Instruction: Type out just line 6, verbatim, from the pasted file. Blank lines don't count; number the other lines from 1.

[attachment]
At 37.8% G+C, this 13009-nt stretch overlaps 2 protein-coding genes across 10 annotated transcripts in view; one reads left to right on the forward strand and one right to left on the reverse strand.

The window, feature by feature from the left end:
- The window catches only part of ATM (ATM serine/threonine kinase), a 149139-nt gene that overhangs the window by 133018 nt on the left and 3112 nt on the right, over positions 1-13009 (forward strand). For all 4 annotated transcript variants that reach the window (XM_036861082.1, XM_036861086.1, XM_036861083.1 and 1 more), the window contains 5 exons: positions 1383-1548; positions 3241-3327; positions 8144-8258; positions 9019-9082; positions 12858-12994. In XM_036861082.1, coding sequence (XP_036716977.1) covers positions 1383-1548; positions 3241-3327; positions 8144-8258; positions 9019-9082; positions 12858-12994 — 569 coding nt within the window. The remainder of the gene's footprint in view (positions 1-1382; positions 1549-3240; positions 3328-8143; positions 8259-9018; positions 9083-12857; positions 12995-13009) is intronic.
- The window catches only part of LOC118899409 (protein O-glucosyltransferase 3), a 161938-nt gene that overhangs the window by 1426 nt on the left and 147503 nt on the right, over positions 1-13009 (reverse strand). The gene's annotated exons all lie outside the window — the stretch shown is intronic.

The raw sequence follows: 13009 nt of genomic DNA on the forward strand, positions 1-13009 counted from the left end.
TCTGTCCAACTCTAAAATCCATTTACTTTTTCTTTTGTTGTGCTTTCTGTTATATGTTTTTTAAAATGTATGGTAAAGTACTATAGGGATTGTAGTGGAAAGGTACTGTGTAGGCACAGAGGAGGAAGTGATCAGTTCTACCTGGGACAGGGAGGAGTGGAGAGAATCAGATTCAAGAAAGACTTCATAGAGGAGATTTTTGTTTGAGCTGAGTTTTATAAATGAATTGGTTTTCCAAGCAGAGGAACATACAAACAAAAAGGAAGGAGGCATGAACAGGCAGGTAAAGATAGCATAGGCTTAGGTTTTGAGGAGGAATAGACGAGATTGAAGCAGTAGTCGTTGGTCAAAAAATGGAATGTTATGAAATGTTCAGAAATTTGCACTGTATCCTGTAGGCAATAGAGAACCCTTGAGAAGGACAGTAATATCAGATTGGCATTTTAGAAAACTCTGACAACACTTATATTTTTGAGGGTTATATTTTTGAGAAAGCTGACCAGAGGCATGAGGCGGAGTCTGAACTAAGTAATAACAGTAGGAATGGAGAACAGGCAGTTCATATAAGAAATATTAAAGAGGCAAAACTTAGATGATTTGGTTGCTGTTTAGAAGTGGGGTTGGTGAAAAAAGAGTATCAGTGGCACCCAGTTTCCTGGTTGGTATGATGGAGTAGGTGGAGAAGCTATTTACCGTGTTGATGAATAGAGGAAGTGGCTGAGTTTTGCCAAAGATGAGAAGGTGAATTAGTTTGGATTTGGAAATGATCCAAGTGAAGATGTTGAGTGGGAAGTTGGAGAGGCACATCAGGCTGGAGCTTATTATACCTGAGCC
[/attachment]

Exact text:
TCTGTCCAACTCTAAAATCCATTTACTTTTTCTTTTGTTGTGCTTTCTGTTATATGTTTTTTAAAATGTATGGTAAAGTACTATAGGGATTGTAGTGGAAAGGTACTGTGTAGGCACAGAGGAGGAAGTGATCAGTTCTACCTGGGACAGGGAGGAGTGGAGAGAATCAGATTCAAGAAAGACTTCATAGAGGAGATTTTTGTTTGAGCTGAGTTTTATAAATGAATTGGTTTTCCAAGCAGAGGAACATACAAACAAAAAGGAAGGAGGCATGAACAGGCAGGTAAAGATAGCATAGGCTTAGGTTTTGAGGAGGAATAGACGAGATTGAAGCAGTAGTCGTTGGTCAAAAAATGGAATGTTATGAAATGTTCAGAAATTTGCACTGTATCCTGTAGGCAATAGAGAACCCTTGAGAAGGACAGTAATATCAGATTGGCATTTTAGAAAACTCTGACAACACTTATATTTTTGAGGGTTATATTTTTGAGAAAGCTGACCAGAGGCATGAGGCGGAGTCTGAACTAAGTAATAACAGTAGGAATGGAGAACAGGCAGTTCATATAAGAAATATTAAAGAGGCAAAACTTAGATGATTTGGTTGCTGTTTAGAAGTGGGGTTGGTGAAAAAAGAGTATCAGTGGCACCCAGTTTCCTGGTTGGTATGATGGAGTAGGTGGAGAAGCTATTTACCGTGTTGATGAATAGAGGAAGTGGCTGAGTTTTGCCAAAGATGAGAAGGTGAATTAGTTTGGATTTGGAAATGATCCAAGTGAAGATGTTGAGTGGGAAGTTGGAGAGGCACATCAGGCTGGAGCTTATTATACCTGAGCC